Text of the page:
Code of Federal Regulations by adding a new part 343 to read as
follows:

PART 343--CONSUMER PROTECTION IN SALES OF INSURANCE

Sec.
343.10 Purpose and scope.
343.20 Definitions.
343.30 Prohibited practices.
343.40 What a covered person must disclose.
343.50 Where insurance activities may take place.
343.60 Qualification and licensing requirements for insurance
sales personnel.

Appendix to Part 343--Consumer Grievance Process.

Authority: 12 U.S.C. 1819 (Seventh and Tenth); 12 U.S.C. 1831x.

Sec. 343.10 Purpose and scope.

This part establishes consumer protections in connection with
retail sales practices, solicitations, advertising, or offers of any
insurance product or annuity to a consumer by any bank or by any person
that is engaged in such activities at an office of the bank or on
behalf of the bank.

Sec. 343.20 Definitions.

As used in this part:
(a) Affiliate means a company that controls, is controlled by, or
is under common control with another company.
(b) Bank means an FDIC-insured, state-chartered commercial or
savings bank that is not a member of the Federal Reserve System and for
which the FDIC is the appropriate federal banking agency pursuant to
section 3(q) of the Federal Deposit Insurance Act (12 U.S.C. 1813(q)).
(c) Company means any corporation, partnership, business trust,
association or similar organization, or any other trust (unless by its
terms the trust must terminate within twenty-five years or not later
than twenty-one years and ten months after the death of individuals
living on the effective date of the trust). It does not include any
corporation the majority of the shares of which are owned by the United
States or by any state, or a qualified family partnership, as defined
in section 2(o)(10) of the Bank Holding Company Act of 1956, as amended
(12 U.S.C. 1841(o)(10)).
(d) Consumer means an individual who obtains, applies to obtain, or
is solicited to obtain insurance products or annuities from a covered
person.
(e) Control of a company has the same meaning as in section 3(w)(5)
of the Federal Deposit Insurance Act (12 U.S.C. 1813(w)(5)).
(f) Covered person or you means a bank, as defined in paragraph (b)
of this section, or any other person selling, soliciting, advertising,
or offering insurance products or annuities to a consumer at an office
of the bank, or on behalf of the bank. For purposes of this definition,
activities on behalf of a bank include activities where a person,
whether at an office of the bank or at another location sells,
solicits, advertises, or offers an insurance product or annuity and:
(1) The person represents to a consumer that the sale,
solicitation, advertisement, or offer of any insurance product or
annuity is by or on behalf of the bank;
(2) The depository institution receives commissions or fees, in
whole or in part, derived from the sale of an insurance product or
annuity as a result of cross-marketing or referrals by the bank or an
affiliate;
(3) Documents evidencing the sale, solicitation, advertising, or
offer of an insurance product or annuity identify or refer to the bank
or use its corporate logo or corporate name; or
(4) The sale, solicitation, advertising, or offer of an insurance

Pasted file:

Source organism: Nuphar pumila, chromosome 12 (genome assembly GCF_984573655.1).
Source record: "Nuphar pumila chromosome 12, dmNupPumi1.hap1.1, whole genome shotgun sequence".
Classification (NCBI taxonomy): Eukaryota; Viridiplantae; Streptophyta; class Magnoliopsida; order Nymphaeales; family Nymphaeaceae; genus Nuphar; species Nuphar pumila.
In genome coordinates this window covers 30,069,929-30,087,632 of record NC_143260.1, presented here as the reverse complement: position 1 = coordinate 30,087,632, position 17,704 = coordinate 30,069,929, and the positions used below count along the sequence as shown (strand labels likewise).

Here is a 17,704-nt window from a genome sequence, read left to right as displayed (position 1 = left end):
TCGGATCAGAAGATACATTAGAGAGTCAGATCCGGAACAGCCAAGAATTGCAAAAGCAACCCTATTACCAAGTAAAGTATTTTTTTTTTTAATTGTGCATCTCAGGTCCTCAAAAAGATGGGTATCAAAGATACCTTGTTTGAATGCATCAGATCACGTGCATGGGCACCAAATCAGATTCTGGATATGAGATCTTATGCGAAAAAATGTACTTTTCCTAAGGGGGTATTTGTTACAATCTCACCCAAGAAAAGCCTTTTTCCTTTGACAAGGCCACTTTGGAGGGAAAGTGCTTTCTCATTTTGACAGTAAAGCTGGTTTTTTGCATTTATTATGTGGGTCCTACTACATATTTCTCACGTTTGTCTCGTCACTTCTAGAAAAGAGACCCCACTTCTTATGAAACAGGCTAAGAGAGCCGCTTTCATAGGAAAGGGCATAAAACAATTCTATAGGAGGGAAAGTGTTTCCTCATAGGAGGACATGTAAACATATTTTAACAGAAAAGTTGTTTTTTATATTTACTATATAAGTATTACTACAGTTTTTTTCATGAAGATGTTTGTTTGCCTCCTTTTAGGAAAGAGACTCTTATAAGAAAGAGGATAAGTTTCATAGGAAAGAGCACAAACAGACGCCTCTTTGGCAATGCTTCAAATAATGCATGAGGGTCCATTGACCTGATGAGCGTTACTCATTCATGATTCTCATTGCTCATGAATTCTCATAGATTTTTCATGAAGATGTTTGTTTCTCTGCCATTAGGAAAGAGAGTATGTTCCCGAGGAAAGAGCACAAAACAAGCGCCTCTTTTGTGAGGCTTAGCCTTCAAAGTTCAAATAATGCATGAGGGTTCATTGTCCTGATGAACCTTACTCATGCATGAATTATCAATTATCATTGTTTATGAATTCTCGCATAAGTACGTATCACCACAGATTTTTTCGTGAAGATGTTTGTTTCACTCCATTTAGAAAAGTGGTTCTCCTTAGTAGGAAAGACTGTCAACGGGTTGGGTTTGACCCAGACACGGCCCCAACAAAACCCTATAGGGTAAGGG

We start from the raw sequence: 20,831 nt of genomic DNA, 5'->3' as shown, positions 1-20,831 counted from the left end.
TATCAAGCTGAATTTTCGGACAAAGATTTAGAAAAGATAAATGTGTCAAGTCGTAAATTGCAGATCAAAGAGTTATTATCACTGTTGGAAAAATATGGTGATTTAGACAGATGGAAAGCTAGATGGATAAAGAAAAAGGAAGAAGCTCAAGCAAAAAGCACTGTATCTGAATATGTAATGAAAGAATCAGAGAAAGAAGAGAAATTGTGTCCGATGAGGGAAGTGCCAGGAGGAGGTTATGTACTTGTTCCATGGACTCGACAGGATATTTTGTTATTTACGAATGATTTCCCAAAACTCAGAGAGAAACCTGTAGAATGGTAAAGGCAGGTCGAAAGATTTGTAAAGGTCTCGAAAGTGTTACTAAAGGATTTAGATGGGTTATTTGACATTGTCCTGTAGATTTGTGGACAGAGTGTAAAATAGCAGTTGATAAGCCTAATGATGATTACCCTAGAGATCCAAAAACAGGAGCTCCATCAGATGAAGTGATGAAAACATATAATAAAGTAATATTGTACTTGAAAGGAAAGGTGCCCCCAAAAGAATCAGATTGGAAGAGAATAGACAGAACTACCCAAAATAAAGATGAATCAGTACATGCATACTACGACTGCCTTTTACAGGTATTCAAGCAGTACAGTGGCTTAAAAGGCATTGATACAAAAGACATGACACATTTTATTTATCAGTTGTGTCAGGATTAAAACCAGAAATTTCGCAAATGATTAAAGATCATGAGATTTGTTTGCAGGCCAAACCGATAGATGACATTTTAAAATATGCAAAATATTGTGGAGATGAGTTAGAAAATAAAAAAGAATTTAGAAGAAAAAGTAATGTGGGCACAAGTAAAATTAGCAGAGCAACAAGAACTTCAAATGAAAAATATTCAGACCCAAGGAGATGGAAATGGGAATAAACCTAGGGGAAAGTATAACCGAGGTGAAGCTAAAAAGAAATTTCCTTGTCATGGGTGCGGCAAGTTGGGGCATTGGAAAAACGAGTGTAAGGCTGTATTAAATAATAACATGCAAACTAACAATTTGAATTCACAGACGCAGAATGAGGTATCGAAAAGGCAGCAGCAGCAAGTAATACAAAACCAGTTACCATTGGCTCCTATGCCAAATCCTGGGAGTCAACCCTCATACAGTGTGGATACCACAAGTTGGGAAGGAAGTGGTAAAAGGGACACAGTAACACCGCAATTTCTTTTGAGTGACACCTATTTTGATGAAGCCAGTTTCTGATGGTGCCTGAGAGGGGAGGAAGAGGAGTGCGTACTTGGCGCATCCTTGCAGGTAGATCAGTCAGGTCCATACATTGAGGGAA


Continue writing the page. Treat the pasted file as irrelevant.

product or annuity takes place at an off-premises site, such as a
kiosk, that identifies or refers to the bank or uses its corporate logo
or corporate name.
(g) Domestic violence means the occurrence of one or more of the
following acts by a current or former family member, household member,
intimate partner, or caretaker:
(1) Attempting to cause or causing or threatening another person
physical harm, severe emotional distress, psychological trauma, rape,
or sexual assault;
(2) Engaging in a course of conduct or repeatedly committing acts
toward another person, including following the person without proper
authority, under circumstances that place the person in reasonable fear
of bodily injury or physical harm;
(3) Subjecting another person to false imprisonment; or
(4) Attempting to cause or causing damage to property so as to
intimidate or attempt to control the behavior of another person.
(h) Electronic media includes any means for transmitting messages
electronically between a covered person and a consumer in a format that
allows visual text to be displayed on equipment, for example, a
personal computer monitor.
(i) Office means the premises of a bank where retail deposits are
accepted from the public.
(j) Subsidiary has the same meaning as in section 3(w)(4) of the
Federal Deposit Insurance Act (12 U.S.C. 1813(w)(4)).

Sec. 343.30 Prohibited practices.

(a) Anticoercion and anti-tying rules. A covered person may not
engage in any practice that would lead a consumer to believe that an
extension of credit, in violation of section 106(b) of the Bank Holding
Company Act Amendments of 1970 (12 U.S.C. 1972), is conditional upon
either:
(1) The purchase of an insurance product or annuity from the bank
or any of its affiliates; or

[[Page 50899]]

(2) An agreement by the consumer not to obtain, or a prohibition on
the consumer from obtaining, an insurance product or annuity from an
unaffiliated entity.
(b) Prohibition on misrepresentations generally. A covered person
may not engage in any practice or use any advertisement at any office
of, or on behalf of, the bank or a subsidiary of the bank that could
mislead any person or otherwise cause a reasonable person to reach an
erroneous belief with respect to:
(1) The fact that any insurance product or annuity sold or offered
for sale by a covered person or any subsidiary of the bank is not
backed by the federal government or the bank, or the fact that the